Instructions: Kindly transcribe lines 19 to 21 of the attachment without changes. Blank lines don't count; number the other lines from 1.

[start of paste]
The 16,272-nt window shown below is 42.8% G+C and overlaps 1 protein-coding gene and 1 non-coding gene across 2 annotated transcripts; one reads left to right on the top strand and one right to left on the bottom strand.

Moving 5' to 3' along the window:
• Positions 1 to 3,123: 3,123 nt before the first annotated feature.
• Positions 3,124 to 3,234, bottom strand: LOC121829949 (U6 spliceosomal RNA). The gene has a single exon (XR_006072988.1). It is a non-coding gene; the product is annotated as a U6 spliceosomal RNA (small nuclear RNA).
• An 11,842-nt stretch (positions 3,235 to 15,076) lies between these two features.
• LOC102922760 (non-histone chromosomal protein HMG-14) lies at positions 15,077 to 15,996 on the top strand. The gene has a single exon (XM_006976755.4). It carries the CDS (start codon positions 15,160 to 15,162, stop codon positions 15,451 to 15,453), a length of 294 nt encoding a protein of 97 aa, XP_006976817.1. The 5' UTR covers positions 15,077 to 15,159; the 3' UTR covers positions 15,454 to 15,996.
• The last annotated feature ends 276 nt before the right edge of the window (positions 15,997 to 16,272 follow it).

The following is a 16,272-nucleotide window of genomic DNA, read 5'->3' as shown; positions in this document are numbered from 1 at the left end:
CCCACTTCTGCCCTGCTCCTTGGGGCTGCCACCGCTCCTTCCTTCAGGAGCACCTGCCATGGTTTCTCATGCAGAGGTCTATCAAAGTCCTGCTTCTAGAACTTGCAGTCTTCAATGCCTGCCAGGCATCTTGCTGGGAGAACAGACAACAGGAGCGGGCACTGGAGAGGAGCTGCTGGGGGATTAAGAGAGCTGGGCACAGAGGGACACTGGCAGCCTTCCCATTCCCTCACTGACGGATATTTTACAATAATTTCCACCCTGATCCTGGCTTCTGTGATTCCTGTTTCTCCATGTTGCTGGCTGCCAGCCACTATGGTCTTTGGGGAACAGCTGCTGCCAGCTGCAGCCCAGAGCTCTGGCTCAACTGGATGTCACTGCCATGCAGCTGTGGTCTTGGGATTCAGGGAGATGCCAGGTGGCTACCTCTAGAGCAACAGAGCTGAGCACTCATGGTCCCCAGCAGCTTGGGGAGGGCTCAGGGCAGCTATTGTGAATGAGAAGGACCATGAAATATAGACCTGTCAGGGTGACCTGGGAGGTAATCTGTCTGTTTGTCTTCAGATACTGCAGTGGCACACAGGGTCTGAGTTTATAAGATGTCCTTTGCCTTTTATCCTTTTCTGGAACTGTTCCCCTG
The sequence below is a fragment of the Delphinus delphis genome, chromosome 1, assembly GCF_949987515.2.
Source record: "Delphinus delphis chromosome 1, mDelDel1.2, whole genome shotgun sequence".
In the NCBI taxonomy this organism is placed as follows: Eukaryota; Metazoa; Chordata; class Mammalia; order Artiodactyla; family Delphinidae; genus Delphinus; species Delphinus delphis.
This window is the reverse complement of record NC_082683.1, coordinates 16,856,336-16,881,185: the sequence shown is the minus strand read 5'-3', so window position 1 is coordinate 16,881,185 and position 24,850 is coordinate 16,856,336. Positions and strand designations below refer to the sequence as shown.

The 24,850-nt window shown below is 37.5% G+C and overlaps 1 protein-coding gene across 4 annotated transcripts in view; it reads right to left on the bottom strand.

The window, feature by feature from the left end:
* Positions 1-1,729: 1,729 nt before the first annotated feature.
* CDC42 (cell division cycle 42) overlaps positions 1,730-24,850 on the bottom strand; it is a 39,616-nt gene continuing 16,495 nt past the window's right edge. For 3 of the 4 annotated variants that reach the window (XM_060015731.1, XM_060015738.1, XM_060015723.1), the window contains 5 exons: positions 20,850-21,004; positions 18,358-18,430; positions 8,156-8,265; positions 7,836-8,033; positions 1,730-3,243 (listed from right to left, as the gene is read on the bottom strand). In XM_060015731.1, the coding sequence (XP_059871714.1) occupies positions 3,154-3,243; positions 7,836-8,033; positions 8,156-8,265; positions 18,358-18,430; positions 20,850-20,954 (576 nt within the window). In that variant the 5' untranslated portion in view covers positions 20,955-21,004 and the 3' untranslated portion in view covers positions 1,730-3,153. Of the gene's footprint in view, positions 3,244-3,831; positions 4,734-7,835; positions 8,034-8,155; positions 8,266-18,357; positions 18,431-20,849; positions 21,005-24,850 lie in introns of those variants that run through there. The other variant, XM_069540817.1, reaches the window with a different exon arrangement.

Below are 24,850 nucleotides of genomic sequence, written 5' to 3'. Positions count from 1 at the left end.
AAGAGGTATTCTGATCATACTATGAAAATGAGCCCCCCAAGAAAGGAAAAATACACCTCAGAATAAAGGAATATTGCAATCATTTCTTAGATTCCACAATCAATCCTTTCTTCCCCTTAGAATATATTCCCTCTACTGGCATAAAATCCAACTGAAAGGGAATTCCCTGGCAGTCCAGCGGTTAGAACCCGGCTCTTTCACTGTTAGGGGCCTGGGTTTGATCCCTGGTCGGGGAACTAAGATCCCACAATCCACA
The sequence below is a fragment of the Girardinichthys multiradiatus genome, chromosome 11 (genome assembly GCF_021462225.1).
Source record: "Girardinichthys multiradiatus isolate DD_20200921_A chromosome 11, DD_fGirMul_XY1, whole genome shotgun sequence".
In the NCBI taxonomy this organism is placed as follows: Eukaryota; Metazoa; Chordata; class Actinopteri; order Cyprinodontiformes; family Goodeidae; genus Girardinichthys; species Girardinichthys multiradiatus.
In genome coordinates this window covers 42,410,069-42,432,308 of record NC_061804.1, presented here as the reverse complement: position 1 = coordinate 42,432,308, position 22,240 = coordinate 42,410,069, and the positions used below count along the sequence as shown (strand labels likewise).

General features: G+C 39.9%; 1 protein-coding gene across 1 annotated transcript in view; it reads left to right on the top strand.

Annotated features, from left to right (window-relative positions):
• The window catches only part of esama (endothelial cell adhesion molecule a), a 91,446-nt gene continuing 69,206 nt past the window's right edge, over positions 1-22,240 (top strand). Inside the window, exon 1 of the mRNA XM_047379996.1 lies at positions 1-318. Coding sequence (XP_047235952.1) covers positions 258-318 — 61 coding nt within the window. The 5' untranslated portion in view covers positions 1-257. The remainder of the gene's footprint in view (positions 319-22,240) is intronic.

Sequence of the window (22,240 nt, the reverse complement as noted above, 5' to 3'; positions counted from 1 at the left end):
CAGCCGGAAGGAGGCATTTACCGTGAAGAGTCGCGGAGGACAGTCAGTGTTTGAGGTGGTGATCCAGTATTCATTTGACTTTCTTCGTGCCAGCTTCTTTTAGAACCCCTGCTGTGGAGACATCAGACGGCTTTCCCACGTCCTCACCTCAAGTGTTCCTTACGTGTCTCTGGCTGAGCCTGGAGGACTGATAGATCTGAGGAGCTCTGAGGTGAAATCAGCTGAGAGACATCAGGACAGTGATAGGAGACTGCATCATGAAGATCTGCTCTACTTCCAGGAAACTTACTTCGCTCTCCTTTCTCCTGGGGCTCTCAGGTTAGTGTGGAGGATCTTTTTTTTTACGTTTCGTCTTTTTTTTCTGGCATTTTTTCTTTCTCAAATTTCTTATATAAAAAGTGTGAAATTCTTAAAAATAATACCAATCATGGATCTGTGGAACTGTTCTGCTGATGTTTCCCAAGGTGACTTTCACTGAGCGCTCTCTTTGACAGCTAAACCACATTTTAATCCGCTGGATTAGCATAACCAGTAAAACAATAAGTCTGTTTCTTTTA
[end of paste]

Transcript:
AAGAGGTATTCTGATCATACTATGAAAATGAGCCCCCCAAGAAAGGAAAAATACACCTCAGAATAAAGGAATATTGCAATCATTTCTTAGATTCCACAATCAATCCTTTCTTCCCCTTAGAATATATTCCCTCTACTGGCATAAAATCCAACTGAAAGGGAATTCCCTGGCAGTCCAGCGGTTAGAACCCGGCTCTTTCACTGTTAGGGGCCTGGGTTTGATCCCTGGTCGGGGAACTAAGATCCCACAATCCACA
The sequence below is a fragment of the Girardinichthys multiradiatus genome, chromosome 11 (genome assembly GCF_021462225.1).
Source record: "Girardinichthys multiradiatus isolate DD_20200921_A chromosome 11, DD_fGirMul_XY1, whole genome shotgun sequence".